Considering the Quake: Seismic Design on the Edge, Sep. 13 – Dec. 9. “Design meets practical application. Examples: From ARUP’s Hermès Building featuring the work of Renzo Piano Architects in Tokyo, Japan and their York University Subway Station with Foster and Partners in Toronto, to Daniel Libeskind’s Contemporary Jewish Museum in San Francisco, to Cast Connex’s seismic technology that will be included in New York City’s World Trade Center 3 design.” (included with general admission, about $10)

Permanent/ongoing exhibit –  the Must-See:

DXUNCRATED

This exhibit features iconic pieces from the Design Exchange’s permanent collection, which celebrates Canada’s rich industrial design history from 1945 to the present. Spanning over five decades, the Design Exchange’s permanent collection covers more than six hundred industrial design objects and archival materials including furniture, housewares, textiles, electronics, and lighting. DXUNCRATED illustrates political, technological, and social changes that occurred following World War II to present day. Items on display will include the famous Clairtone Project G Stereo (pictured below), Thomas Lamb’s Steamer Chair, and Russel Spanner’s Dining Chair.

The Clairtone Project G stereo produced by Clairtone from 1964-7 is a Canadian design icon

To celebrate all that is design and Canadian ingenuity, this year’s annual fundraising party coincides with the DX’s relaunch on November 16, featuring interactive design installations, fancy food from celebrity chefs, and today’s big names in Canadian design. Find out more here.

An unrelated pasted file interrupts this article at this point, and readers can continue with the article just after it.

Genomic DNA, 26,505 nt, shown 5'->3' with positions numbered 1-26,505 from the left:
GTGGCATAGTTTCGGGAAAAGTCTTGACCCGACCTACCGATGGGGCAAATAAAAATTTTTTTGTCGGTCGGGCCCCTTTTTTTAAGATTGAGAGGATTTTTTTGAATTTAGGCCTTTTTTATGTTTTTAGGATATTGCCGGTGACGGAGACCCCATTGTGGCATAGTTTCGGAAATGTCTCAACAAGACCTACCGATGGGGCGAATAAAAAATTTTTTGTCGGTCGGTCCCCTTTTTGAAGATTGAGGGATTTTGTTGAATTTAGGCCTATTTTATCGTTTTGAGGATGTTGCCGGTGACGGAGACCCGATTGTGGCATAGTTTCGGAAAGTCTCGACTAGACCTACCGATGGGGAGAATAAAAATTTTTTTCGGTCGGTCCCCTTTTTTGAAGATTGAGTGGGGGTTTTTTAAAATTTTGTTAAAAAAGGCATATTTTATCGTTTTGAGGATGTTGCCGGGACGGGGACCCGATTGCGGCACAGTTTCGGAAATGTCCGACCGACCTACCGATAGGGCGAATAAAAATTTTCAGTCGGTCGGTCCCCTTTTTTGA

20 Below: Penny Paper Co. Packaging

The Penny Paper Co. is a Toronto-based stationery supply company owned by Lindsay Stephenson (of Little House Blog and BlogPodium fame). I’ve had my eye on her custom stamps for a while but I have only recently noticed these sweet cream-coloured drawstring bags.

large cotton drawstring bag, $6.25

Use them plain for wrapping small gifts or personalize them, fill them, and use them as party favours. Time to get crafty!

Forging French doors

This week I had the most exciting time meeting and getting to know one of Canada’s foremost window dressers, Philip Minaker. Having created hundreds of major storefront windows during more than 25 years as a style director for many iconic Canadian and international retailers in Toronto and his home town of Winnipeg, Philip is a fascinating individual unlike any other.

His boundless creativity and problem-solving know-how are only surpassed by his sweet and fun personality. Philip is a fashion force and he’s put on countless runway shows and deconstructed trends working for various styling and retail roles at The Bay, BCBG, Lipton’s, Eaton’s, Mondi, Parachute, and the list goes on and on.